Some of the conventional boys in the Midwest just love to get their
mitts on a piece of organic land because they can farm it to the hilt
for several years and take advantage of the potent response obtained
by adding farm chemicals to healthy, resilient land. Usually they
try to rent it, not buy it, so they can dump it after five years when
the productivity's gone.
It's the same production response phenomenon that in the early 1950s
convinced people that farm chemicals were miraculous -- but that's
another whole story.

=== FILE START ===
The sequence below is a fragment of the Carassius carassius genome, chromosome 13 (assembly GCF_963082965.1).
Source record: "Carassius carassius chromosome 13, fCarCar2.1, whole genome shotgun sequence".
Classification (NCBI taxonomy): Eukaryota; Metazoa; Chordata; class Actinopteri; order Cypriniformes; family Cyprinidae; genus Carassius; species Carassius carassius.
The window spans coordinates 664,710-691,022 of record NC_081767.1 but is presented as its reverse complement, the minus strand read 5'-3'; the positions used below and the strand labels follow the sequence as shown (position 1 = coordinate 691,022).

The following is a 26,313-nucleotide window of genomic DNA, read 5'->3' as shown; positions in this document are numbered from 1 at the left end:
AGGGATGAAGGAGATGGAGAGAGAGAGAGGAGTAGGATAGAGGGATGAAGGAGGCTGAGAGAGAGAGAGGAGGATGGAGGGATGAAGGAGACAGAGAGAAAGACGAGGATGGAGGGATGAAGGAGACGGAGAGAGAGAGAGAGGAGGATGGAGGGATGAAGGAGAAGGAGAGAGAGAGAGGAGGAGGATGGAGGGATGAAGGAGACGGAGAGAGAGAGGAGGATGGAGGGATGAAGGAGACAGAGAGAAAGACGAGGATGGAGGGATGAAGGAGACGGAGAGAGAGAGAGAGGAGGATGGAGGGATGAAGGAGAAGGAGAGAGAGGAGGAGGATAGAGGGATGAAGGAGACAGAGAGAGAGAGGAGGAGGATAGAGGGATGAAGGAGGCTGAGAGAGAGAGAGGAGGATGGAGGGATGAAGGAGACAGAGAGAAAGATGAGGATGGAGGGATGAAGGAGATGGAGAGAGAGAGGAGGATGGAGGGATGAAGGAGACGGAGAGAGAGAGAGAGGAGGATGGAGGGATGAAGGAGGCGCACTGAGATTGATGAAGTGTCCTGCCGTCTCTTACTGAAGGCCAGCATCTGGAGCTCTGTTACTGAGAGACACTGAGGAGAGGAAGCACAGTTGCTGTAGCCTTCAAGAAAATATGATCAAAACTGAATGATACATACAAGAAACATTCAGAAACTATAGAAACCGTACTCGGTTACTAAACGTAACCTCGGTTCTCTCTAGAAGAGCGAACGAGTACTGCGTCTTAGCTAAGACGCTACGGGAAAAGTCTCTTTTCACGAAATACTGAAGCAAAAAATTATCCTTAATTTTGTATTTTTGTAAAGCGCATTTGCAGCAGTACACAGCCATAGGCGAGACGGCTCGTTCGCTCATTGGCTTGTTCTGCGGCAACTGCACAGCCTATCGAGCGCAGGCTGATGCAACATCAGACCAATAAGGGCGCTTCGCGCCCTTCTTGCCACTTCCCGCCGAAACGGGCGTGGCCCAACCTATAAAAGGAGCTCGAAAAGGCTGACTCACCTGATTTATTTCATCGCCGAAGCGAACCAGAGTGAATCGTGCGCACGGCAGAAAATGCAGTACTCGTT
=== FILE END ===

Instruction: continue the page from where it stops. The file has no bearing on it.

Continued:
What I'd like to know is *WHY* the banker even cares about land
'value' at all in this circumstance. He should be lending on *cash
flow* not book value, but maybe he's too young to remember 1982.
I'm astounded that farmers and bankers still get themselves in
trouble by looking at book value instead of the innate productive
capacity of the land and the ability of the farmer to plan for profit
by keeping costs of production down in relation to yield. That's
something a lot of good organic farmers do, but in my experience it
doesn't seem to rub off on their soil, which for some reason
stubbornly insists on maintaining its fundamental strengths and
weaknesses regardless of who is bumbling along on the surface....
Bart Hall, National Center for Appropriate Technology
PO Box 3657, Fayetteville, Arkansas, 72702, USA
"Restore the real meaning of words, to live in Truth." Vaclav Havel